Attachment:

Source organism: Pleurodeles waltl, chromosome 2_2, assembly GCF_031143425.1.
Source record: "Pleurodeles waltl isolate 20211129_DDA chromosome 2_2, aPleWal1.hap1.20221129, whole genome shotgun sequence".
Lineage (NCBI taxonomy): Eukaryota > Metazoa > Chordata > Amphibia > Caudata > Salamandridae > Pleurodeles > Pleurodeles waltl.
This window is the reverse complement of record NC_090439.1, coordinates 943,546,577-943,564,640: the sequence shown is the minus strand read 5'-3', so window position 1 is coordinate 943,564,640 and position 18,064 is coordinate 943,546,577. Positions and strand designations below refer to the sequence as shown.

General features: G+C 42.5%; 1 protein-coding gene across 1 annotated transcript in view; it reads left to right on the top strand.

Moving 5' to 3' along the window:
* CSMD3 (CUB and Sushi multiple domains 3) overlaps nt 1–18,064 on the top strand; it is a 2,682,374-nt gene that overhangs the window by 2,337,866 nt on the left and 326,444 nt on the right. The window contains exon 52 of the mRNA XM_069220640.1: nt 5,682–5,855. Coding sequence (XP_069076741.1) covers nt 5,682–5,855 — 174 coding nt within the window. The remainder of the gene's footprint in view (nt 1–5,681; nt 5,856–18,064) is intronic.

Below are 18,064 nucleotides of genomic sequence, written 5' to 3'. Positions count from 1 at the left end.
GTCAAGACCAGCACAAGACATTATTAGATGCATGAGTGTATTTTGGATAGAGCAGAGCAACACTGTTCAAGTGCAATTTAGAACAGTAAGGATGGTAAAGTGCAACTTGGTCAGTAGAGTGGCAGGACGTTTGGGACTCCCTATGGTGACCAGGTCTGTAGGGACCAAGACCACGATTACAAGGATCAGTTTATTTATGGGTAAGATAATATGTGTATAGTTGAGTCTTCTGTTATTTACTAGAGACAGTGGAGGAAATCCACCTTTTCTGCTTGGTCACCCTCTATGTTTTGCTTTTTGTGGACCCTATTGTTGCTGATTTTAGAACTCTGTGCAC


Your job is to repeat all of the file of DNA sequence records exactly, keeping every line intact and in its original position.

Source organism: Pleurodeles waltl, chromosome 2_2, assembly GCF_031143425.1.
Source record: "Pleurodeles waltl isolate 20211129_DDA chromosome 2_2, aPleWal1.hap1.20221129, whole genome shotgun sequence".
Lineage (NCBI taxonomy): Eukaryota > Metazoa > Chordata > Amphibia > Caudata > Salamandridae > Pleurodeles > Pleurodeles waltl.
This window is the reverse complement of record NC_090439.1, coordinates 943,546,577-943,564,640: the sequence shown is the minus strand read 5'-3', so window position 1 is coordinate 943,564,640 and position 18,064 is coordinate 943,546,577. Positions and strand designations below refer to the sequence as shown.

General features: G+C 42.5%; 1 protein-coding gene across 1 annotated transcript in view; it reads left to right on the top strand.

Moving 5' to 3' along the window:
* CSMD3 (CUB and Sushi multiple domains 3) overlaps nt 1–18,064 on the top strand; it is a 2,682,374-nt gene that overhangs the window by 2,337,866 nt on the left and 326,444 nt on the right. The window contains exon 52 of the mRNA XM_069220640.1: nt 5,682–5,855. Coding sequence (XP_069076741.1) covers nt 5,682–5,855 — 174 coding nt within the window. The remainder of the gene's footprint in view (nt 1–5,681; nt 5,856–18,064) is intronic.

Below are 18,064 nucleotides of genomic sequence, written 5' to 3'. Positions count from 1 at the left end.
GTCAAGACCAGCACAAGACATTATTAGATGCATGAGTGTATTTTGGATAGAGCAGAGCAACACTGTTCAAGTGCAATTTAGAACAGTAAGGATGGTAAAGTGCAACTTGGTCAGTAGAGTGGCAGGACGTTTGGGACTCCCTATGGTGACCAGGTCTGTAGGGACCAAGACCACGATTACAAGGATCAGTTTATTTATGGGTAAGATAATATGTGTATAGTTGAGTCTTCTGTTATTTACTAGAGACAGTGGAGGAAATCCACCTTTTCTGCTTGGTCACCCTCTATGTTTTGCTTTTTGTGGACCCTATTGTTGCTGATTTTAGAACTCTGTGCAC